Top Colorado court rebuffs health, safety groups on oil-gas; Aurora lawmaker calls for legislative action


DENVER | The Colorado Supreme Court said Monday that state law does not allow oil and gas regulators to make health and environmental protection their top priority, prompting Democrats who control the Legislature to call for changing the law.

In a victory for the energy industry, the court said Colorado law requires regulators to “foster” oil and gas production while protecting health and the environment. But the justices said regulators must take into account whether those protections are cost-effective and technically feasible

It’s a decision that packs a particularly sore punch for Aurora City Councilwoman Nicole Johnston, who last month requested the city lawmakers re-examine an oil and gas well project in northeast Aurora, called the Jamaso pad site. It’s to be located 1,025 feet from the Fox Ridge Farm mobile home park. The hearing, which was held last week, attracted more than two dozen nearby residents who cited health and safety concerns from the well.

City council members ultimately decided to affirm the project, which met all state and city standards. A city attorney advised the council members in December that if they didn’t approve the application, the city would face a lawsuit.

“The public’s health and safety should always come before the industry’s profits. This (decision) demonstrates the need for major reform of the COGCC, and I look forward to working with the state legislature to pass necessary legislation to address this,” Johnston told the Sentinel.

The court’s ruling said state law mandates that regulators “foster” oil and gas production while protecting public health and the environment. However, the court says regulators must take into account whether those safety measures are cost-effective and technically feasible.

The decision is a win for the industry, but stricter state rules might still be ahead because Democrats now control the Legislature and the governor’s office.

Newly elected Gov. Jared Polis would like local governments to have more control over the industry, which could result in enhanced restrictions on how close wells can be drilled to homes and schools.

Aurora House Rep. Mike Weissman, who represents the area where the Jamaso oil and gas site will go, said he was disappointed in the ruling.

“This decision underscores the need for the legislature to take action to address Coloradans’ health and safety concerns by updating our outdated state law,” he said. “I am optimistic that the legislature will be able to do that this session.”

Community advocates and environmental groups wanted the court to rule that health and the environment should take precedence over oil and gas production. That could have inspired tougher rules on where companies can drill.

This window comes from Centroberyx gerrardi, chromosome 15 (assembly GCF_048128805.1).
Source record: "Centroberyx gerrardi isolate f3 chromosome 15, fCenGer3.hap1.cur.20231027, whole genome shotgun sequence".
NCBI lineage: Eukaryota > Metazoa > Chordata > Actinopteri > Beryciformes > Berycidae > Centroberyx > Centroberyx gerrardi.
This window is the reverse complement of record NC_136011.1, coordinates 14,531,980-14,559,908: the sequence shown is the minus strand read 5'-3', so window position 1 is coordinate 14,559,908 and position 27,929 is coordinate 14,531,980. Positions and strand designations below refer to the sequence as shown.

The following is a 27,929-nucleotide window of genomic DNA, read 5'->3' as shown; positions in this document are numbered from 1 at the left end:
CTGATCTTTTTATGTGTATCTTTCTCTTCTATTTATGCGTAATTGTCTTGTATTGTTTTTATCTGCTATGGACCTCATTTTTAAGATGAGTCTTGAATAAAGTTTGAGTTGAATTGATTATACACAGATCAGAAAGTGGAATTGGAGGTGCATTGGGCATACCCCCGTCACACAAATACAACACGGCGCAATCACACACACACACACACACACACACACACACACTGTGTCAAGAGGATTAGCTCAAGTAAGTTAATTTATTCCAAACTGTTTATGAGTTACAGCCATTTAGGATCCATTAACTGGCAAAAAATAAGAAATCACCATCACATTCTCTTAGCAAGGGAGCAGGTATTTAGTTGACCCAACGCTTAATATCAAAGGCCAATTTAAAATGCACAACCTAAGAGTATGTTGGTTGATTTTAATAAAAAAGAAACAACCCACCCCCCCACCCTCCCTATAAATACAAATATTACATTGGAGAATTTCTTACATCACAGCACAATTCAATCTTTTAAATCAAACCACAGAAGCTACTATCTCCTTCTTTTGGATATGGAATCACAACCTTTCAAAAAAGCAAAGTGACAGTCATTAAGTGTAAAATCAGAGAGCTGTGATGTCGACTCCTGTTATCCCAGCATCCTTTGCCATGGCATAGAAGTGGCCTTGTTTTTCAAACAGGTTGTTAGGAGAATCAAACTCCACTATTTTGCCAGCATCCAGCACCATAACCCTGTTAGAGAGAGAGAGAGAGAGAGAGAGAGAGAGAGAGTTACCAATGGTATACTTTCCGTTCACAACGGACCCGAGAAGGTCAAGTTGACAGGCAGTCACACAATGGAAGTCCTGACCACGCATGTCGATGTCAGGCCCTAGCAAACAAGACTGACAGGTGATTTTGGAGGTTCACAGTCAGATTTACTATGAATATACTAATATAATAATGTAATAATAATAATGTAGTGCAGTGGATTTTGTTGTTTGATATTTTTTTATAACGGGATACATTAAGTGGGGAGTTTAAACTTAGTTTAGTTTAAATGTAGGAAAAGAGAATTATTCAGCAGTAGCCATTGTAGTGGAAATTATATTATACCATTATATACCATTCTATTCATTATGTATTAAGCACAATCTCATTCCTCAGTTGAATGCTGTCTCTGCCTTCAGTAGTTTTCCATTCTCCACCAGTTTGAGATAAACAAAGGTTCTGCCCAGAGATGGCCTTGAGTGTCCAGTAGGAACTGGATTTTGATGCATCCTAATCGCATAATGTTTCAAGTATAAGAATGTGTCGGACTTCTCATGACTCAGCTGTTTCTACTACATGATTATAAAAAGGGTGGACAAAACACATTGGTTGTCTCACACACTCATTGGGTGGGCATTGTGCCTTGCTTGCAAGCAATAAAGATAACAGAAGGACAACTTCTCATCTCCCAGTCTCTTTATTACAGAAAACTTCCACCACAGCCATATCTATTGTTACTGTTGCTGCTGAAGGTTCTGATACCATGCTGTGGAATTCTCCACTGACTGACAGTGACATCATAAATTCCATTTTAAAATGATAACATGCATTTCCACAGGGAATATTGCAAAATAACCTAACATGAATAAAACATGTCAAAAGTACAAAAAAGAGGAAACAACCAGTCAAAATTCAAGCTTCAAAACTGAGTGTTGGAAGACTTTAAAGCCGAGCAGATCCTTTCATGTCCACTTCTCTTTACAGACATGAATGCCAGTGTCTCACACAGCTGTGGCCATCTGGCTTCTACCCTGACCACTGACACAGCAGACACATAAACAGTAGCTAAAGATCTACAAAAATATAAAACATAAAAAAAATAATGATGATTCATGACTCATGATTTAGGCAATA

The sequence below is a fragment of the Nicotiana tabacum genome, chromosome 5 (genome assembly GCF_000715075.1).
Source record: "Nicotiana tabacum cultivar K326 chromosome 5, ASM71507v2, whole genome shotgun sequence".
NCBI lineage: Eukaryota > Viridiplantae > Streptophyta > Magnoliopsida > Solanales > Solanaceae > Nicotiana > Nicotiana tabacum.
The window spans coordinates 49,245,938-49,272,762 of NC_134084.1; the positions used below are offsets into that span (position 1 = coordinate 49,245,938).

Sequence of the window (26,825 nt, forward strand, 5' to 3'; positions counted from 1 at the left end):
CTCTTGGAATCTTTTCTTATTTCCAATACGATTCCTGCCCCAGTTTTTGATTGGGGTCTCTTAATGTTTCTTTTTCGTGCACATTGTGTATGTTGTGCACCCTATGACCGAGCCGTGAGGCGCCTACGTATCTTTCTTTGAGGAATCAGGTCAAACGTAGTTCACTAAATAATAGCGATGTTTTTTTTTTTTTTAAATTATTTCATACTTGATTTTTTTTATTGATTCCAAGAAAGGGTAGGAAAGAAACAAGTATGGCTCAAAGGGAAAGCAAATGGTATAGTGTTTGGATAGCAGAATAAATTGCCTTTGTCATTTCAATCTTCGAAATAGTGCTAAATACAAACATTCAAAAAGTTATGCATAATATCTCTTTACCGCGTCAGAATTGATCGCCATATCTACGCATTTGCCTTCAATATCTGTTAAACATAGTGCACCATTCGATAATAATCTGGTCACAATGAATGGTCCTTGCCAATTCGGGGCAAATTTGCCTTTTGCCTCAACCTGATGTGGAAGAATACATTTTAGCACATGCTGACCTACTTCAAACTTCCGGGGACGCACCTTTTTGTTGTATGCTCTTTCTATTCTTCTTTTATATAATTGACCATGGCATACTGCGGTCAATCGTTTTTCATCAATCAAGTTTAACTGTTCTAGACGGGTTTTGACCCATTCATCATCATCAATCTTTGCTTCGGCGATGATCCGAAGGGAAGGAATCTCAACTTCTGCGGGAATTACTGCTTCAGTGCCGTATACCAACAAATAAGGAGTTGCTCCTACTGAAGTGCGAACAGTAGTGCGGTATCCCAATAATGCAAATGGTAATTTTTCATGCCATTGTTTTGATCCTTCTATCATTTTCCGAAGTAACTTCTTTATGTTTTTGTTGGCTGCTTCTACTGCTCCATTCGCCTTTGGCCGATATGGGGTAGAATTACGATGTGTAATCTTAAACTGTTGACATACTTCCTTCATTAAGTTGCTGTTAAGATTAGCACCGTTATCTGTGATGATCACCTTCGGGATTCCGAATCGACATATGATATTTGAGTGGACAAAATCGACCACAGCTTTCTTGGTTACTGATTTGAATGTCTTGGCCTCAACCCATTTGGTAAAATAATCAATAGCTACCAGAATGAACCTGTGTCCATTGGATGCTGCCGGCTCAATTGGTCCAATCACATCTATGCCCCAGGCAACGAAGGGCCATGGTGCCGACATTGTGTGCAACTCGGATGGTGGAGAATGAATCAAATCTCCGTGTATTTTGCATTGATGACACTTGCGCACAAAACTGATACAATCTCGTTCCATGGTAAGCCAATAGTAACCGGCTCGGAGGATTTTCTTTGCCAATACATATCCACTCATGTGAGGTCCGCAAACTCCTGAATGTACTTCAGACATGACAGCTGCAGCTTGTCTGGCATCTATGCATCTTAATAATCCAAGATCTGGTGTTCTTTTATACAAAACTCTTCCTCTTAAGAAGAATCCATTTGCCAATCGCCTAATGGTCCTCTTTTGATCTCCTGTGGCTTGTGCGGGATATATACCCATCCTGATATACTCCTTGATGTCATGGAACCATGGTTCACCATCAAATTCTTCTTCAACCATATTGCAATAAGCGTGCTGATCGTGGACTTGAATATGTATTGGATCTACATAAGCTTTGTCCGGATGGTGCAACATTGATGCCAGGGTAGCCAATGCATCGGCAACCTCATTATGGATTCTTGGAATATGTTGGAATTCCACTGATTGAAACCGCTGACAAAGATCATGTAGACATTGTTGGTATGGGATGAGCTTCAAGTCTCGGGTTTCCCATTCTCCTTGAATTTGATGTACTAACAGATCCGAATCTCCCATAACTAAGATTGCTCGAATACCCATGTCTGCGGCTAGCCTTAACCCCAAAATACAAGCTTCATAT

Oil and gas drilling is a hot-button issue in Colorado, which ranks fifth nationally in crude oil production and sixth in natural gas, according to the U.S. Energy Information Administration.

The state’s most productive oil and gas field — which is also one of the 10 most productive in the U.S. — overlaps fast-growing communities north of Denver, triggering frequent disputes over the proximity of wells to neighborhoods. In 2017, two people were killed in a home explosion and fire blamed on a severed natural gas pipeline.

The debate has played out in the courts, at the ballot box and before the Oil and Gas Conservation Commission.

Voters have repeatedly defeated ballot measures to expand the minimum distance between wells and occupied buildings. The most recent defeat came last November, after the energy industry spent lavishly on ad campaigns that said the measure would kill jobs and throttle a lucrative industry.

The ruling came in a lawsuit filed by six young people who asked the Colorado Oil and Gas Conservation Commission in 2013 to require that energy companies show they would not harm human health or the environment or contribute to climate change before regulators issued a drilling permit.

A district court sided with the commission; however, the Colorado Court of Appeals reversed the lower court in a 2-1 decision last year.

Then-Attorney General Cynthia Coffman appealed to the Supreme Court.

The Colorado lawsuit is one of several across the nation in which youthful activists argue state and federal governments are threatening their futures by not making enough of an effort to stem climate change and protect the environment.

Julia Olson, one of the lawyers in the Colorado lawsuit, also represents young clients in a climate change lawsuit filed in Oregon federal court.